Walking and Full Dresses, June 1807

La Belle Assemblée, June 1807.

“Morning Dress & Full Dress.”

You might think the portable umbrella a 20th century invention, but they have been around since the early 18th century. They might not have had a button that automatically opens it, as ours do today, but they did have collapsible handles and folding canopies. The figure on the left holds such a portable parasol.

Note also that the same figure’s dress appears to have detachable sleeves, which would allow the dress, with appropriate accessories and jewelry, to be converted into evening wear.

The print is described in the magazine as follows:

“No. 1.–MORNING WALKING DRESS. A plain round gown of French cambric, or jaconet muslin; long sleeve, wrapt front, and spenser back. Open shirt, frilled round the neck with scolloped lace. Mountain hat of straw, or Imperial chip, trimmed with jonquille ribband. Shoes and gloves to correspond. Flemish mantle of twill sarsnet. Gold hoop ear-rings; and patent parasol of shaded green.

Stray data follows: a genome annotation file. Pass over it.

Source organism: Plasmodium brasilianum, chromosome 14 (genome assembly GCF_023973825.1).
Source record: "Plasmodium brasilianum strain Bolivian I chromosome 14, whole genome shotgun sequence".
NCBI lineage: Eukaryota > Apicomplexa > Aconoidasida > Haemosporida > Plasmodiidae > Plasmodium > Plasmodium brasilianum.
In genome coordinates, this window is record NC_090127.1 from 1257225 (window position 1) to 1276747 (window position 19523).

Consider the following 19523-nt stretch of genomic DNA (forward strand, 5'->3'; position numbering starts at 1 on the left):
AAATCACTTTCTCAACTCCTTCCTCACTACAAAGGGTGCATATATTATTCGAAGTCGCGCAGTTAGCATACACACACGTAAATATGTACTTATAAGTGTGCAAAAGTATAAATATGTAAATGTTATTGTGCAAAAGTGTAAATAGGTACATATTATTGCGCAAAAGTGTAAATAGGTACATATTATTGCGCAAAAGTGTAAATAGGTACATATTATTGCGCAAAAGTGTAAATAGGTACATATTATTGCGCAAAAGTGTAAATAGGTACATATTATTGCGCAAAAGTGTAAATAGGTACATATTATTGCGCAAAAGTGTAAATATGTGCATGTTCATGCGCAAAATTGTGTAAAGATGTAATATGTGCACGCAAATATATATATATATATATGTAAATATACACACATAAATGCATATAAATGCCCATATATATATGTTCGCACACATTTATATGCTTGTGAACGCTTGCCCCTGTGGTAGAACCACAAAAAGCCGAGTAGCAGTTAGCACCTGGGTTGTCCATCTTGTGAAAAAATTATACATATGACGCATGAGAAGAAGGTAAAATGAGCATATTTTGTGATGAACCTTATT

“No. 2.–FULL DRESS. A round robe of white Italian crape over white sarsnet; with frock back, plain sleeve, and pointed front; trimmed round the bottom, bosom, and sleeves with an elegant border, composed of the pearl bead, blended with green foil and gold. The robe confined at the center of the bosom with a brooch formed of a single pearl. One row of the same forms the necklace, which is fastened with an emerald snap. Hoop ear-rings, and bracelets to correspond. Hair à-la-Madona on the forehead, twisted behind, and flowing in full curls on the crown of the head; a bunch of white roses in front, inclining toward the right side. Gloves of French kid; shoes of white satin, with silver trimming. Square shawl of Chinese silk, with a rich pointed border; finished at each point with correspondent tassels. The style of wearing this graceful ornament is, simply giving it a twist from the cross corners, and flinging it negligently over the left shoulder; thus one point ornaments the figure behind, with the others, falling irregularly, form a drapery on the left side, and gracefully occupy the right hand. Chinese fan of frosted crape, with ivory sticks, carved in Egyptian characters.”


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